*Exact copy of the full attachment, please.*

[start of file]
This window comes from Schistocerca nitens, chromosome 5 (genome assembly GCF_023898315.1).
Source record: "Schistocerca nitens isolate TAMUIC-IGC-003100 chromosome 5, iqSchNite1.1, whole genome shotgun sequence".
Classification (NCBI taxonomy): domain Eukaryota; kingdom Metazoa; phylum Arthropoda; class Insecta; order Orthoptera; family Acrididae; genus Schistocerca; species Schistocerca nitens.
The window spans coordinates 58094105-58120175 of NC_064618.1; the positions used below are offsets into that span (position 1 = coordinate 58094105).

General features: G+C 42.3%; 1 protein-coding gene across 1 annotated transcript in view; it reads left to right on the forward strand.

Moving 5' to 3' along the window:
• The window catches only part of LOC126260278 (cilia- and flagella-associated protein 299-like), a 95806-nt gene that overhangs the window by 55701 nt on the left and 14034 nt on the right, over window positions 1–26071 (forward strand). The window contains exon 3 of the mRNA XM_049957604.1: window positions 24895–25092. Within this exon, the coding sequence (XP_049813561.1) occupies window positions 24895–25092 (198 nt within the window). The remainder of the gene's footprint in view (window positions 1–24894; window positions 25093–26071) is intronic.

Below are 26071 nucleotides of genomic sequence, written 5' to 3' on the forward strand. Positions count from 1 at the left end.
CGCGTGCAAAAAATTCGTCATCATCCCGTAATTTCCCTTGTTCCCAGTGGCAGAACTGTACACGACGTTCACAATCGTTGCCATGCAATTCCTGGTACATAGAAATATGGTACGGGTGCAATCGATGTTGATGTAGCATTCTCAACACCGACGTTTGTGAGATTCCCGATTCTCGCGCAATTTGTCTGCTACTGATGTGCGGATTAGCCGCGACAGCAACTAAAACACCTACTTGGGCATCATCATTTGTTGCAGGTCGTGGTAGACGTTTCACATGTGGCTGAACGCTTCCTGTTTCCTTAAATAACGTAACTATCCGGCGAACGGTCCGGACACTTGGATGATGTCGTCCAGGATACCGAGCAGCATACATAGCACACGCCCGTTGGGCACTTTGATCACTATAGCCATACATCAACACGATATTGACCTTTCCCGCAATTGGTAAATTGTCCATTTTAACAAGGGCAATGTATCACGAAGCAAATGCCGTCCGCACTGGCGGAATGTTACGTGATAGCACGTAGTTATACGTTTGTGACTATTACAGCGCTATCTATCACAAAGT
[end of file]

This window comes from Schistocerca nitens, chromosome 5 (genome assembly GCF_023898315.1).
Source record: "Schistocerca nitens isolate TAMUIC-IGC-003100 chromosome 5, iqSchNite1.1, whole genome shotgun sequence".
Classification (NCBI taxonomy): domain Eukaryota; kingdom Metazoa; phylum Arthropoda; class Insecta; order Orthoptera; family Acrididae; genus Schistocerca; species Schistocerca nitens.
The window spans coordinates 58094105-58120175 of NC_064618.1; the positions used below are offsets into that span (position 1 = coordinate 58094105).

General features: G+C 42.3%; 1 protein-coding gene across 1 annotated transcript in view; it reads left to right on the forward strand.

Moving 5' to 3' along the window:
• The window catches only part of LOC126260278 (cilia- and flagella-associated protein 299-like), a 95806-nt gene that overhangs the window by 55701 nt on the left and 14034 nt on the right, over window positions 1–26071 (forward strand). The window contains exon 3 of the mRNA XM_049957604.1: window positions 24895–25092. Within this exon, the coding sequence (XP_049813561.1) occupies window positions 24895–25092 (198 nt within the window). The remainder of the gene's footprint in view (window positions 1–24894; window positions 25093–26071) is intronic.

Below are 26071 nucleotides of genomic sequence, written 5' to 3' on the forward strand. Positions count from 1 at the left end.
CGCGTGCAAAAAATTCGTCATCATCCCGTAATTTCCCTTGTTCCCAGTGGCAGAACTGTACACGACGTTCACAATCGTTGCCATGCAATTCCTGGTACATAGAAATATGGTACGGGTGCAATCGATGTTGATGTAGCATTCTCAACACCGACGTTTGTGAGATTCCCGATTCTCGCGCAATTTGTCTGCTACTGATGTGCGGATTAGCCGCGACAGCAACTAAAACACCTACTTGGGCATCATCATTTGTTGCAGGTCGTGGTAGACGTTTCACATGTGGCTGAACGCTTCCTGTTTCCTTAAATAACGTAACTATCCGGCGAACGGTCCGGACACTTGGATGATGTCGTCCAGGATACCGAGCAGCATACATAGCACACGCCCGTTGGGCACTTTGATCACTATAGCCATACATCAACACGATATTGACCTTTCCCGCAATTGGTAAATTGTCCATTTTAACAAGGGCAATGTATCACGAAGCAAATGCCGTCCGCACTGGCGGAATGTTACGTGATAGCACGTAGTTATACGTTTGTGACTATTACAGCGCTATCTATCACAAAGT